Daily Gains Letter

Buying Miners: A Good Idea When Gold Prices Fall?

By for Daily Gains Letter |

190413_DL_zulfiqarGold is in a bear market territory. The price of the shiny yellow metal has fallen almost 30% since the highs it made above $1,900 an ounce in April of 2011. Look at the chart below—it seems gold bullion prices have fallen off a cliff.

dl_04192013_graph1Stock chart courtesy of www.StockCharts.com

As there has been a significant decline in gold bullion prices, analysts are projecting many estimates, on both the bear side and the bull side. Some are calling the decline a great buying opportunity, while others are saying the bubble is bursting. Price forecasts have gone haywire, as well—I have heard estimates as low as $800.00 an ounce to $1,600 and higher.

With this said, is it a good time to buy gold? Should you buy physical gold or gold miners (after all, they are selling at deep discounts)?

When it comes to investing in gold bullion, some may suggest investing in gold miners to get the greatest bang for your buck. Their argument: if a gold miner has the ability to extract the metal from the ground at a cost below the spot price, and the price goes higher, investors can earn higher returns compared to just holding gold in solid form (bars, coins, etc.).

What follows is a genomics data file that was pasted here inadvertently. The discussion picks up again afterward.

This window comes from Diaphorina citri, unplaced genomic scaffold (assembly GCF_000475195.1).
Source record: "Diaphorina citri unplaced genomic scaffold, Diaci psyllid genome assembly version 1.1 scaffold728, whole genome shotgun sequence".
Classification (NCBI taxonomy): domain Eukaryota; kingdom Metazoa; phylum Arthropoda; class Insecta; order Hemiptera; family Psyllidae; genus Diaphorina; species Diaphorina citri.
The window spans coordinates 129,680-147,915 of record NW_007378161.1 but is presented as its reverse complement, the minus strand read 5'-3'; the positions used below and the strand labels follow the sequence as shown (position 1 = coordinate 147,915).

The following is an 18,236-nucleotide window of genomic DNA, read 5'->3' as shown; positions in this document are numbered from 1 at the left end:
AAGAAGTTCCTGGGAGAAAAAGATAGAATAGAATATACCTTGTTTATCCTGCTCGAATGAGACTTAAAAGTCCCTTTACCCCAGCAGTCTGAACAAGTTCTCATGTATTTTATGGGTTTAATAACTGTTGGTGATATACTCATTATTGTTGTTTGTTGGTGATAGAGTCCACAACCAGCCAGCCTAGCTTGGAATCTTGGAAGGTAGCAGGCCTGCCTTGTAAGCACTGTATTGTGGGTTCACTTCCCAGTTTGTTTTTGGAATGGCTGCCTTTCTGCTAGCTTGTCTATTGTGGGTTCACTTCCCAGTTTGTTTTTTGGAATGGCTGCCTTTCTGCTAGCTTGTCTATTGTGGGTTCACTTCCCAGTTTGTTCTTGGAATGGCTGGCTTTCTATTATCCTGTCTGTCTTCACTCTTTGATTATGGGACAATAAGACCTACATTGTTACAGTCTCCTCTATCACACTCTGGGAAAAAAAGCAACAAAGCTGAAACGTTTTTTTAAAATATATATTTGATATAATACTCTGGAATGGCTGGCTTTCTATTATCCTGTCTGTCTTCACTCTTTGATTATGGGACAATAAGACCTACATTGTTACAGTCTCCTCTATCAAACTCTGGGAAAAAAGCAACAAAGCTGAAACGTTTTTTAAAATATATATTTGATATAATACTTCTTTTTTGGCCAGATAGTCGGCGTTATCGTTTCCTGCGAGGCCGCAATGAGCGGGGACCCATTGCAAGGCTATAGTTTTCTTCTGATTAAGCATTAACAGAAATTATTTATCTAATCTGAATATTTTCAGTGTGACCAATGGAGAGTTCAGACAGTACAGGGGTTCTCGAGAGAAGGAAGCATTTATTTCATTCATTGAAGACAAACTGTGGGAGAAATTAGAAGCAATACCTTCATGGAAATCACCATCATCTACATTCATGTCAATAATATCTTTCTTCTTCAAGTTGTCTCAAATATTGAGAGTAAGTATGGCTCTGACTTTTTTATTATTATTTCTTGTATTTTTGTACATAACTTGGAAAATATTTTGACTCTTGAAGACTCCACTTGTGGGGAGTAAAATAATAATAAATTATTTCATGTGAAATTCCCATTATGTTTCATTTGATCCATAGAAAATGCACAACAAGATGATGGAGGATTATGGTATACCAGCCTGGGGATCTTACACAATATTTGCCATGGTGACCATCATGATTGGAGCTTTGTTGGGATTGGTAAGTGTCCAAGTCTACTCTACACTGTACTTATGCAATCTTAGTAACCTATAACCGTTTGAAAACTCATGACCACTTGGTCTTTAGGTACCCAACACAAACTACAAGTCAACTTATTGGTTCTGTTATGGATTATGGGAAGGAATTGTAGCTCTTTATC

This is certainly true; profits are much higher when gold prices are on the rise. But as gold prices fall, the profitability of gold miners gets hurt, and the losses can occur in multiples as well. Consider the chart of the Market Vectors Gold Miners ETF (NYSEArca/GDX) below. This exchange-traded fund (ETF) holds some of the well-known miners and lets investors take advantage of their price movement.

dl_04192013_graph2Stock chart courtesy of www.StockCharts.com

Back in 2011, when gold bullion prices were trading at their highs, this ETF was near its peak as well. Since then, as the yellow metal has fallen by only 30%, gold miners have fallen much further in price—this ETF alone has dropped more than 50%, from trading above $60.00 to below $30.00 now.

In addition to all this, if investors are looking to buy gold miners instead of physical gold, they may not realize that there are some risks they must bear. For example, if the cost to extract gold from the ground increases and spot prices fall, the gold miners will face even more severe pressures. In addition, gold miners also possess a location risk. If their mining prosperities are located in vulnerable places, such as a country that’s politically unstable, their production can be halted and profitability can be shattered very quickly.

For investors who are looking to preserve their capital, buying gold miners when the price of gold bullion is going down may not be the best idea—they fall faster than the metal price. As a result, their portfolios can face significant losses.

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